as the commencement of Israel s sin. For it is as obvious that 
D^D is not to be understood in a comparative sense, as it is 
that the Jays of Gibeah are not to be taken as referring to the 
choice of Saul, who sprang from Gibeah, to be their king 
(Chald.). The following words, ttl noy D>, which are very 
difficult, and have been variously explained, do not describe 
the conduct of Israel in those days ; for, in the first place, the 
statement that the war did not overtake them is by no means 
in harmony with this, since the other tribes avenged that crime 
so severely that the tribe of Benjamin was almost exterminated; 
and secondly, the suffix attached to Djpfrn evidently refers to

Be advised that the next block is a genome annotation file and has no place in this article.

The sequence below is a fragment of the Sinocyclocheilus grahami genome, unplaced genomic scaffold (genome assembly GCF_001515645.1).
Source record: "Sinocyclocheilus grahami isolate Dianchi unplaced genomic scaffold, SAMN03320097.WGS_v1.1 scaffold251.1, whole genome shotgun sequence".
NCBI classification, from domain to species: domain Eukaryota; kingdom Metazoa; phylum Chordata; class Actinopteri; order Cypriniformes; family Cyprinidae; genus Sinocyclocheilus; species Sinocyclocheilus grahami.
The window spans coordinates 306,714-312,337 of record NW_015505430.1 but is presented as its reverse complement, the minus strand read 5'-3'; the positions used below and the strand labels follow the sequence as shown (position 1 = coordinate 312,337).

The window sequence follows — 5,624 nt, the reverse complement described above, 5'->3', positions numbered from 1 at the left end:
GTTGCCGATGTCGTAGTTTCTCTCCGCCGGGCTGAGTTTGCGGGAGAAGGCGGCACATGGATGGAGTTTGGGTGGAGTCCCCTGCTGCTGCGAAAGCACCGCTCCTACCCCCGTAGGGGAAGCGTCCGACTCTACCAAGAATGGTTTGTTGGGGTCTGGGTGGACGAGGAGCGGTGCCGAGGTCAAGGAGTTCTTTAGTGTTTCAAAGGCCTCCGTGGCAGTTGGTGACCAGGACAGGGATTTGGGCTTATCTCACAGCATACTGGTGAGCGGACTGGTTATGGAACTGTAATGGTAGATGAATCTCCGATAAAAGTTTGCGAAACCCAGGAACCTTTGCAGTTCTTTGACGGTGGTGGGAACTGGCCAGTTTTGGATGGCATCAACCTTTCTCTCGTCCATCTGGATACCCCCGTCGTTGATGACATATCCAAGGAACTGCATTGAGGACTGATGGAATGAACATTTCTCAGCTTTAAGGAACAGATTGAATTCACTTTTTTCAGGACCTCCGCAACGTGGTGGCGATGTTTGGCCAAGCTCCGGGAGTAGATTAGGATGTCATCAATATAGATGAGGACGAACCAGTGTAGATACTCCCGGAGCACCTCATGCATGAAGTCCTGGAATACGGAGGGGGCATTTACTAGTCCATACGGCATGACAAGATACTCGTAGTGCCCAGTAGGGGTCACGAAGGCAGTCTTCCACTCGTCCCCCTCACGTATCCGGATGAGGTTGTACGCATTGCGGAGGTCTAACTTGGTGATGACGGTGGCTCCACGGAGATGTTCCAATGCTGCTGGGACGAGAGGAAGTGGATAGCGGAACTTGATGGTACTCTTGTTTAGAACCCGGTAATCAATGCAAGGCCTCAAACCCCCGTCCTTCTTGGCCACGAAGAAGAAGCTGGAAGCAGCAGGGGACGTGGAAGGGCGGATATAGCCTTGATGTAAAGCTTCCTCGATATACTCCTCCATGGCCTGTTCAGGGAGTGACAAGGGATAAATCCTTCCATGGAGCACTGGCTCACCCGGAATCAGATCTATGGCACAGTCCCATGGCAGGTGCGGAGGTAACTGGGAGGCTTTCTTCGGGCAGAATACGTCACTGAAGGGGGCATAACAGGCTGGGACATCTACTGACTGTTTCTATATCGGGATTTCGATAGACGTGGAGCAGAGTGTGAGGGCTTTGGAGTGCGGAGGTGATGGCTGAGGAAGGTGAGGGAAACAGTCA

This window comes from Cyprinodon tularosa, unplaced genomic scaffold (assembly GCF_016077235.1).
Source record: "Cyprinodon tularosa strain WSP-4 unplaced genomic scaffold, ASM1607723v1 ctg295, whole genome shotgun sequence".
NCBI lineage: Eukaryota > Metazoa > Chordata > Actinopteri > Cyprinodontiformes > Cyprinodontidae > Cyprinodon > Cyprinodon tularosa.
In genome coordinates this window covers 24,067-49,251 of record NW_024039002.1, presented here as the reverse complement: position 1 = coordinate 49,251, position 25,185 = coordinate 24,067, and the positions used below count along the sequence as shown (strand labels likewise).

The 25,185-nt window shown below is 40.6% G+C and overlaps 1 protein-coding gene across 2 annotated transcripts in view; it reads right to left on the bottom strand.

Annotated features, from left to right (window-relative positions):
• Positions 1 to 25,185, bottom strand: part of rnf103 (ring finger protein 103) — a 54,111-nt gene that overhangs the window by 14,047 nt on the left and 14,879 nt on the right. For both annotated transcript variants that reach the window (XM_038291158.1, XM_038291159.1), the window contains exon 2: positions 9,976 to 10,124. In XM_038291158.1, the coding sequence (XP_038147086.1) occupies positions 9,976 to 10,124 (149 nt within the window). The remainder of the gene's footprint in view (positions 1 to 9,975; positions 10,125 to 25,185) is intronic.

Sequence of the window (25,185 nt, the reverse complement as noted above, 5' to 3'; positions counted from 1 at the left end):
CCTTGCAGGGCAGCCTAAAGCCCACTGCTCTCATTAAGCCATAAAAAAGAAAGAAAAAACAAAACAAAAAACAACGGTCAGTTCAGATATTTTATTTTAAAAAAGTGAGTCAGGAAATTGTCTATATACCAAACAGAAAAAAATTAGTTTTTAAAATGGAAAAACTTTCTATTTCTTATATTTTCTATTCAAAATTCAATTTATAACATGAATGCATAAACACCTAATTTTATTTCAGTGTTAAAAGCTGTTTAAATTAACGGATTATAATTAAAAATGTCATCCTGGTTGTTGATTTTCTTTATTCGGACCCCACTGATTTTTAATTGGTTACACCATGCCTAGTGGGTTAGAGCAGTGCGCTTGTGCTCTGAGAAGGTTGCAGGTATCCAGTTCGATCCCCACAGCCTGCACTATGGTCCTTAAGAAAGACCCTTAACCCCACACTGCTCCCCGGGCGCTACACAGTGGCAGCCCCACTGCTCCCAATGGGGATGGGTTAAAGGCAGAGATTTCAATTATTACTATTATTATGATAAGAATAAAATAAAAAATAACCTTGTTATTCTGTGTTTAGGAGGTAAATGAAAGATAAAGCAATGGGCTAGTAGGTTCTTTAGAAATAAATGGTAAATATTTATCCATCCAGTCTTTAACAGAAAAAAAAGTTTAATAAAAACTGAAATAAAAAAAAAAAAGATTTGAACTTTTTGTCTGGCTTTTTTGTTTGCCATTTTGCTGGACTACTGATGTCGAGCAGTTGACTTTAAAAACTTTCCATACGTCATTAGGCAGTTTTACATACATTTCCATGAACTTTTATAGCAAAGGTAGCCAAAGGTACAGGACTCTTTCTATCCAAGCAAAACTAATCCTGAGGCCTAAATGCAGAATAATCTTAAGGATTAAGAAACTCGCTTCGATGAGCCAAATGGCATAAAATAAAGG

the same persons as that appended to &"}BK in ver. 10, i.e. to 
the Israelites of the ten tribes, to which Hosea foretels the 
coming judgment. These are therefore the subject to ^PJJ, 
and consequently *1DJJ signifies to stand, to remain, to persevere 
(cf. Isa. xlvii. 12, Jer. xxxii. 14). There, in Gibeah, did they 
remain, that is to say, they persevered in the sin of Gibeah, 
without the war at Gibeah against the sinners overtaking them 
(the imperfect, in a subordinate clause, used to describe the 
necessary consequence ; and rv6y transposed from rmy y like njjN 
in Deut. xxviii. 25 for Wt). The meaning is, that since the 
days of Gibeah the Israelites persist in the same sin as the 
Gibeahites ; but whereas those sinners were punished and 
destroyed by the war, the ten tribes still live on in the 
same sin without having been destroyed by any similar war. 
Jehovah will now chastise them for it. *03^?> * n m y desire,